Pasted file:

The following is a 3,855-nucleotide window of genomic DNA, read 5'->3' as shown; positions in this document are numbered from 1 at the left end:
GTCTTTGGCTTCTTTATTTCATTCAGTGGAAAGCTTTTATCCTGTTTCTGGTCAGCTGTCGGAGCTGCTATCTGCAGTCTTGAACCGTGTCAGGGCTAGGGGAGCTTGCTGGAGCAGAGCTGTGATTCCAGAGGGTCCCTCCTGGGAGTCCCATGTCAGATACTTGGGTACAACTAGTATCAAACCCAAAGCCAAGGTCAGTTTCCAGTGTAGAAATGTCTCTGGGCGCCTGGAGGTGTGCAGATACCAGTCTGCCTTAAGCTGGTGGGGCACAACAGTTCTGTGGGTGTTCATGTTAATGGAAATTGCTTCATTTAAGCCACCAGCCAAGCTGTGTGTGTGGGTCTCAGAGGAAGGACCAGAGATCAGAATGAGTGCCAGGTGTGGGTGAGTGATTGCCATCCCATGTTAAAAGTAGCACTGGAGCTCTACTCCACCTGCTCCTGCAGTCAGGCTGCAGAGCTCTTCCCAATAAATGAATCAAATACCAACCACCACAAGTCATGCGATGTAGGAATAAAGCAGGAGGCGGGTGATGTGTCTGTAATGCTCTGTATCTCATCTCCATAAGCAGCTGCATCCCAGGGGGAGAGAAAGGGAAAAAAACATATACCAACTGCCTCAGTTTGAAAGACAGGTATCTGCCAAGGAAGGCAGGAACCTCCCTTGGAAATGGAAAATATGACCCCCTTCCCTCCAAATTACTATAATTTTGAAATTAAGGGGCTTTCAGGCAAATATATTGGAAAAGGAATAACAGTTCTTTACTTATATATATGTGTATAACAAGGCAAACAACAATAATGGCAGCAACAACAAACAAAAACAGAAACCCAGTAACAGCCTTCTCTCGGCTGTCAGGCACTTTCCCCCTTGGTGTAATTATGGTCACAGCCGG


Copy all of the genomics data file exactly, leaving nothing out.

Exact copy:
The following is a 3,855-nucleotide window of genomic DNA, read 5'->3' as shown; positions in this document are numbered from 1 at the left end:
GTCTTTGGCTTCTTTATTTCATTCAGTGGAAAGCTTTTATCCTGTTTCTGGTCAGCTGTCGGAGCTGCTATCTGCAGTCTTGAACCGTGTCAGGGCTAGGGGAGCTTGCTGGAGCAGAGCTGTGATTCCAGAGGGTCCCTCCTGGGAGTCCCATGTCAGATACTTGGGTACAACTAGTATCAAACCCAAAGCCAAGGTCAGTTTCCAGTGTAGAAATGTCTCTGGGCGCCTGGAGGTGTGCAGATACCAGTCTGCCTTAAGCTGGTGGGGCACAACAGTTCTGTGGGTGTTCATGTTAATGGAAATTGCTTCATTTAAGCCACCAGCCAAGCTGTGTGTGTGGGTCTCAGAGGAAGGACCAGAGATCAGAATGAGTGCCAGGTGTGGGTGAGTGATTGCCATCCCATGTTAAAAGTAGCACTGGAGCTCTACTCCACCTGCTCCTGCAGTCAGGCTGCAGAGCTCTTCCCAATAAATGAATCAAATACCAACCACCACAAGTCATGCGATGTAGGAATAAAGCAGGAGGCGGGTGATGTGTCTGTAATGCTCTGTATCTCATCTCCATAAGCAGCTGCATCCCAGGGGGAGAGAAAGGGAAAAAAACATATACCAACTGCCTCAGTTTGAAAGACAGGTATCTGCCAAGGAAGGCAGGAACCTCCCTTGGAAATGGAAAATATGACCCCCTTCCCTCCAAATTACTATAATTTTGAAATTAAGGGGCTTTCAGGCAAATATATTGGAAAAGGAATAACAGTTCTTTACTTATATATATGTGTATAACAAGGCAAACAACAATAATGGCAGCAACAACAAACAAAAACAGAAACCCAGTAACAGCCTTCTCTCGGCTGTCAGGCACTTTCCCCCTTGGTGTAATTATGGTCACAGCCGG